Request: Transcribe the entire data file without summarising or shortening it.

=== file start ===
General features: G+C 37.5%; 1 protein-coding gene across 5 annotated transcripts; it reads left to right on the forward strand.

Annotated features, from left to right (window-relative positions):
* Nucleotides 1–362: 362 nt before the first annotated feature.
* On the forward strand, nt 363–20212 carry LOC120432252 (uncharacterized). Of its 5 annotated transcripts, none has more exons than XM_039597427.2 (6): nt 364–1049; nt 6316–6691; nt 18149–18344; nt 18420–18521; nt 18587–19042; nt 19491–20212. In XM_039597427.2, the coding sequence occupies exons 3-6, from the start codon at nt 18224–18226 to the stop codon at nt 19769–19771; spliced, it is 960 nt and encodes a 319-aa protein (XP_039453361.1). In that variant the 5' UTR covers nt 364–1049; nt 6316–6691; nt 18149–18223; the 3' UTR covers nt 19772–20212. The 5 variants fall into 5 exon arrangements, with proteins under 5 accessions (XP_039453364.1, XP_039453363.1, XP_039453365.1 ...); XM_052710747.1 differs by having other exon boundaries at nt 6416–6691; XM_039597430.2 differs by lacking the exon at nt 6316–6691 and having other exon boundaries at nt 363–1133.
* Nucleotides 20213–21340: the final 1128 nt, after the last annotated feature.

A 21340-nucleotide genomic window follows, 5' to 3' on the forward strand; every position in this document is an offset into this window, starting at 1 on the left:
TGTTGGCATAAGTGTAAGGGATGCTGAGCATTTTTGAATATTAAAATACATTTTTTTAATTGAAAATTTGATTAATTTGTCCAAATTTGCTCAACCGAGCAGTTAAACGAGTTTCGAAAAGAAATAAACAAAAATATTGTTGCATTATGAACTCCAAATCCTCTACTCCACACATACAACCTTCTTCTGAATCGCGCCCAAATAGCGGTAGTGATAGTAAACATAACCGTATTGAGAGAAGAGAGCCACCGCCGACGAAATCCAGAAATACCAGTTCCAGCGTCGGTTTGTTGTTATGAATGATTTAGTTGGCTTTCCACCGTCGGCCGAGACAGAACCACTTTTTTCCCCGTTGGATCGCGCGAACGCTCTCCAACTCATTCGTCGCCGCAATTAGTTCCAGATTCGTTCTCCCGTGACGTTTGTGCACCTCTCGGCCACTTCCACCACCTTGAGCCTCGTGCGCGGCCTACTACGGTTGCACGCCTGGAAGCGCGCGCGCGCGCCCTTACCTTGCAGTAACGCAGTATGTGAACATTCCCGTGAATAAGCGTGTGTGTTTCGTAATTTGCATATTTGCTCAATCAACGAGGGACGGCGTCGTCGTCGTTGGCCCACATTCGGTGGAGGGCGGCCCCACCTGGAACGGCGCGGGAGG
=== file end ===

General features: G+C 37.5%; 1 protein-coding gene across 5 annotated transcripts; it reads left to right on the forward strand.

Annotated features, from left to right (window-relative positions):
* Nucleotides 1–362: 362 nt before the first annotated feature.
* On the forward strand, nt 363–20212 carry LOC120432252 (uncharacterized). Of its 5 annotated transcripts, none has more exons than XM_039597427.2 (6): nt 364–1049; nt 6316–6691; nt 18149–18344; nt 18420–18521; nt 18587–19042; nt 19491–20212. In XM_039597427.2, the coding sequence occupies exons 3-6, from the start codon at nt 18224–18226 to the stop codon at nt 19769–19771; spliced, it is 960 nt and encodes a 319-aa protein (XP_039453361.1). In that variant the 5' UTR covers nt 364–1049; nt 6316–6691; nt 18149–18223; the 3' UTR covers nt 19772–20212. The 5 variants fall into 5 exon arrangements, with proteins under 5 accessions (XP_039453364.1, XP_039453363.1, XP_039453365.1 ...); XM_052710747.1 differs by having other exon boundaries at nt 6416–6691; XM_039597430.2 differs by lacking the exon at nt 6316–6691 and having other exon boundaries at nt 363–1133.
* Nucleotides 20213–21340: the final 1128 nt, after the last annotated feature.

A 21340-nucleotide genomic window follows, 5' to 3' on the forward strand; every position in this document is an offset into this window, starting at 1 on the left:
TGTTGGCATAAGTGTAAGGGATGCTGAGCATTTTTGAATATTAAAATACATTTTTTTAATTGAAAATTTGATTAATTTGTCCAAATTTGCTCAACCGAGCAGTTAAACGAGTTTCGAAAAGAAATAAACAAAAATATTGTTGCATTATGAACTCCAAATCCTCTACTCCACACATACAACCTTCTTCTGAATCGCGCCCAAATAGCGGTAGTGATAGTAAACATAACCGTATTGAGAGAAGAGAGCCACCGCCGACGAAATCCAGAAATACCAGTTCCAGCGTCGGTTTGTTGTTATGAATGATTTAGTTGGCTTTCCACCGTCGGCCGAGACAGAACCACTTTTTTCCCCGTTGGATCGCGCGAACGCTCTCCAACTCATTCGTCGCCGCAATTAGTTCCAGATTCGTTCTCCCGTGACGTTTGTGCACCTCTCGGCCACTTCCACCACCTTGAGCCTCGTGCGCGGCCTACTACGGTTGCACGCCTGGAAGCGCGCGCGCGCGCCCTTACCTTGCAGTAACGCAGTATGTGAACATTCCCGTGAATAAGCGTGTGTGTTTCGTAATTTGCATATTTGCTCAATCAACGAGGGACGGCGTCGTCGTCGTTGGCCCACATTCGGTGGAGGGCGGCCCCACCTGGAACGGCGCGGGAGG